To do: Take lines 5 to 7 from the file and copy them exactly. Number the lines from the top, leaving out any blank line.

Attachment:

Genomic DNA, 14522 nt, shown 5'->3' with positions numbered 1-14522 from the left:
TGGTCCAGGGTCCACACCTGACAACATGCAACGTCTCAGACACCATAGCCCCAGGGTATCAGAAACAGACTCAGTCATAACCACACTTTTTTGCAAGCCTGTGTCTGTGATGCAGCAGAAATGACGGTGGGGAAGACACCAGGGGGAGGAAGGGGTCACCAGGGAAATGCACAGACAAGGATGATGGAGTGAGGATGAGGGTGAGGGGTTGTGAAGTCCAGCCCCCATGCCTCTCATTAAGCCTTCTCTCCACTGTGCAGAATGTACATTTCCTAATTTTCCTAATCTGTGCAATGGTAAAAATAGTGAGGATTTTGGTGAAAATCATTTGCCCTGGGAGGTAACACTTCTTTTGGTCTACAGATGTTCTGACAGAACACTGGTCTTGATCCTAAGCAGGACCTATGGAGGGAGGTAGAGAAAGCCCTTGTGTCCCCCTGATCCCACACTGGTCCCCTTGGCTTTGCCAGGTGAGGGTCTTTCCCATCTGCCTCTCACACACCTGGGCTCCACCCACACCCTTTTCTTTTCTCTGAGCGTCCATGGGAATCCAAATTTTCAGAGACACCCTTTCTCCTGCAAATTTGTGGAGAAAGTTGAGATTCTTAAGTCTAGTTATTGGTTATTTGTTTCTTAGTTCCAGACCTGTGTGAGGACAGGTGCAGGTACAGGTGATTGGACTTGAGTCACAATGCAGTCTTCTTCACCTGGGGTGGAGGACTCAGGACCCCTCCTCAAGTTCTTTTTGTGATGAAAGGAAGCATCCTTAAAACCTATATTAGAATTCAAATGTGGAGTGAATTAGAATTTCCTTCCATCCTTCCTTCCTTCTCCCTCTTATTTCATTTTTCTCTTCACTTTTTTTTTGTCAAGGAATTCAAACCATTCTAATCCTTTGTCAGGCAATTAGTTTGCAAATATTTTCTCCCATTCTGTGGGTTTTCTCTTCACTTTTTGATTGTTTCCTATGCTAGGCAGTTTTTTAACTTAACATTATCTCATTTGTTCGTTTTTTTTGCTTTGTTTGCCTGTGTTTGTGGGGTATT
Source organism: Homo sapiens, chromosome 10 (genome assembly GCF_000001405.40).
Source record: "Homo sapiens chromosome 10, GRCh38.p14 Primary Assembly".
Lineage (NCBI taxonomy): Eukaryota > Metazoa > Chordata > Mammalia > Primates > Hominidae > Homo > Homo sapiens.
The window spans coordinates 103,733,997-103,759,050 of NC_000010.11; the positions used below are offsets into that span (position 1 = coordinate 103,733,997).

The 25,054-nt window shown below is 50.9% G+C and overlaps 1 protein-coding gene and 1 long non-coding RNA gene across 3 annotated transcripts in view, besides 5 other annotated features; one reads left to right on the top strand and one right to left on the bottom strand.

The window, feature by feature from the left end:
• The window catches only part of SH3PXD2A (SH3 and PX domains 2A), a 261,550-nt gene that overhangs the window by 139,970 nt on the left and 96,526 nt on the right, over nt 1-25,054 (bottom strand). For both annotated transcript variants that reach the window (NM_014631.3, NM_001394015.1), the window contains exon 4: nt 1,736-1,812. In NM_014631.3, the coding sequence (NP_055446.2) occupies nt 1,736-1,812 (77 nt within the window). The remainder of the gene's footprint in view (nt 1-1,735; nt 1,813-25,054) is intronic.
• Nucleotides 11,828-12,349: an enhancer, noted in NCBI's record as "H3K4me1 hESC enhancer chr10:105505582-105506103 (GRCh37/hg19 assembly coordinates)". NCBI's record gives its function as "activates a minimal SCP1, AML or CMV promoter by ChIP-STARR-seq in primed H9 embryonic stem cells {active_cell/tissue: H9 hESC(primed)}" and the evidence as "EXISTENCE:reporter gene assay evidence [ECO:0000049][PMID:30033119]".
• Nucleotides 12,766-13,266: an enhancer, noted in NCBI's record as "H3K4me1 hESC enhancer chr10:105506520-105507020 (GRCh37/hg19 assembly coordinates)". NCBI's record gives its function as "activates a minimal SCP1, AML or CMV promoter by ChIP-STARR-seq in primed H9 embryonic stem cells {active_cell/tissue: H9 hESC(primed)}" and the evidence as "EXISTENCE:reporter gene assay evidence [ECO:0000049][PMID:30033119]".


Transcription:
Lineage (NCBI taxonomy): Eukaryota > Metazoa > Chordata > Mammalia > Primates > Hominidae > Homo > Homo sapiens.
The window spans coordinates 103,733,997-103,759,050 of NC_000010.11; the positions used below are offsets into that span (position 1 = coordinate 103,733,997).

The 25,054-nt window shown below is 50.9% G+C and overlaps 1 protein-coding gene and 1 long non-coding RNA gene across 3 annotated transcripts in view, besides 5 other annotated features; one reads left to right on the top strand and one right to left on the bottom strand.